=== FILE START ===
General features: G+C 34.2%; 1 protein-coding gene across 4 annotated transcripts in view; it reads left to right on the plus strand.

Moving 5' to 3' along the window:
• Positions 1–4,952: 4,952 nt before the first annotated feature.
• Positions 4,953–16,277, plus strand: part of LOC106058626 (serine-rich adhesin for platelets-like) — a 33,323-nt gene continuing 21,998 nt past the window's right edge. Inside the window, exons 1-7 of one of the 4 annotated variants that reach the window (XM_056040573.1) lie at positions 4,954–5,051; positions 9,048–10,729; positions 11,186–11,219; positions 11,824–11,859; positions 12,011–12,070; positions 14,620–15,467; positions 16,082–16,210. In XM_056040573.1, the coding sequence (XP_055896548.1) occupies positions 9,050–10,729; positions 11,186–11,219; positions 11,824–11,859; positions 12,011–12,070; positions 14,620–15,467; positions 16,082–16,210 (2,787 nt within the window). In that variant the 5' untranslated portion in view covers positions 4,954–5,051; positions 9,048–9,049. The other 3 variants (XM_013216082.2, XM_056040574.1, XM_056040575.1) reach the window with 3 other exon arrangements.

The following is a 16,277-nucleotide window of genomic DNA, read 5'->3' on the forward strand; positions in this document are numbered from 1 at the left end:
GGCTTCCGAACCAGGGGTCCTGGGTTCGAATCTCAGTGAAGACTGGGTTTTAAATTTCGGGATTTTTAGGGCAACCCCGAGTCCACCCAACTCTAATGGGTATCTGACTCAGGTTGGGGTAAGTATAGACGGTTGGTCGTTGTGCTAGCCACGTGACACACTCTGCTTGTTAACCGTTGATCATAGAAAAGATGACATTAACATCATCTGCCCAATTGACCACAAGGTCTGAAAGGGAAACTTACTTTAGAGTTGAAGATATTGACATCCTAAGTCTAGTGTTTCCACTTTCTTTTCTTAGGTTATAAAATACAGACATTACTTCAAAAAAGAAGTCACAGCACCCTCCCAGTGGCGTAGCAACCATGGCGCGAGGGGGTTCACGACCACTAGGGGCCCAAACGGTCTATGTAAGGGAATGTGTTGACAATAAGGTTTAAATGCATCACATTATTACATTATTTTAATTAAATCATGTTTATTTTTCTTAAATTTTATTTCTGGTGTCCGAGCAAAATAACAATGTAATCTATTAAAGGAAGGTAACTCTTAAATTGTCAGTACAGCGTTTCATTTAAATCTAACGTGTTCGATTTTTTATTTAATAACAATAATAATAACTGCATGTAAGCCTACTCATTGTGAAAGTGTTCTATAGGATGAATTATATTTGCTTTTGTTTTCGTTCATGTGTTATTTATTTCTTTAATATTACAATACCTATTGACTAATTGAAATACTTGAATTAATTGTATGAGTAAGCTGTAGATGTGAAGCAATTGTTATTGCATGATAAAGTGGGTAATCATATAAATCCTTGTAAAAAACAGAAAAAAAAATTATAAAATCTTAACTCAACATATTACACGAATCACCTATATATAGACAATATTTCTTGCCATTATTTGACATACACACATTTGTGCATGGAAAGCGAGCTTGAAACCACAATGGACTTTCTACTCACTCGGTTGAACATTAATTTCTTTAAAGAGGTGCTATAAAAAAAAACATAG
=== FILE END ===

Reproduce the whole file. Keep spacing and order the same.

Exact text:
General features: G+C 34.2%; 1 protein-coding gene across 4 annotated transcripts in view; it reads left to right on the plus strand.

Moving 5' to 3' along the window:
• Positions 1–4,952: 4,952 nt before the first annotated feature.
• Positions 4,953–16,277, plus strand: part of LOC106058626 (serine-rich adhesin for platelets-like) — a 33,323-nt gene continuing 21,998 nt past the window's right edge. Inside the window, exons 1-7 of one of the 4 annotated variants that reach the window (XM_056040573.1) lie at positions 4,954–5,051; positions 9,048–10,729; positions 11,186–11,219; positions 11,824–11,859; positions 12,011–12,070; positions 14,620–15,467; positions 16,082–16,210. In XM_056040573.1, the coding sequence (XP_055896548.1) occupies positions 9,050–10,729; positions 11,186–11,219; positions 11,824–11,859; positions 12,011–12,070; positions 14,620–15,467; positions 16,082–16,210 (2,787 nt within the window). In that variant the 5' untranslated portion in view covers positions 4,954–5,051; positions 9,048–9,049. The other 3 variants (XM_013216082.2, XM_056040574.1, XM_056040575.1) reach the window with 3 other exon arrangements.

The following is a 16,277-nucleotide window of genomic DNA, read 5'->3' on the forward strand; positions in this document are numbered from 1 at the left end:
GGCTTCCGAACCAGGGGTCCTGGGTTCGAATCTCAGTGAAGACTGGGTTTTAAATTTCGGGATTTTTAGGGCAACCCCGAGTCCACCCAACTCTAATGGGTATCTGACTCAGGTTGGGGTAAGTATAGACGGTTGGTCGTTGTGCTAGCCACGTGACACACTCTGCTTGTTAACCGTTGATCATAGAAAAGATGACATTAACATCATCTGCCCAATTGACCACAAGGTCTGAAAGGGAAACTTACTTTAGAGTTGAAGATATTGACATCCTAAGTCTAGTGTTTCCACTTTCTTTTCTTAGGTTATAAAATACAGACATTACTTCAAAAAAGAAGTCACAGCACCCTCCCAGTGGCGTAGCAACCATGGCGCGAGGGGGTTCACGACCACTAGGGGCCCAAACGGTCTATGTAAGGGAATGTGTTGACAATAAGGTTTAAATGCATCACATTATTACATTATTTTAATTAAATCATGTTTATTTTTCTTAAATTTTATTTCTGGTGTCCGAGCAAAATAACAATGTAATCTATTAAAGGAAGGTAACTCTTAAATTGTCAGTACAGCGTTTCATTTAAATCTAACGTGTTCGATTTTTTATTTAATAACAATAATAATAACTGCATGTAAGCCTACTCATTGTGAAAGTGTTCTATAGGATGAATTATATTTGCTTTTGTTTTCGTTCATGTGTTATTTATTTCTTTAATATTACAATACCTATTGACTAATTGAAATACTTGAATTAATTGTATGAGTAAGCTGTAGATGTGAAGCAATTGTTATTGCATGATAAAGTGGGTAATCATATAAATCCTTGTAAAAAACAGAAAAAAAAATTATAAAATCTTAACTCAACATATTACACGAATCACCTATATATAGACAATATTTCTTGCCATTATTTGACATACACACATTTGTGCATGGAAAGCGAGCTTGAAACCACAATGGACTTTCTACTCACTCGGTTGAACATTAATTTCTTTAAAGAGGTGCTATAAAAAAAAACATAG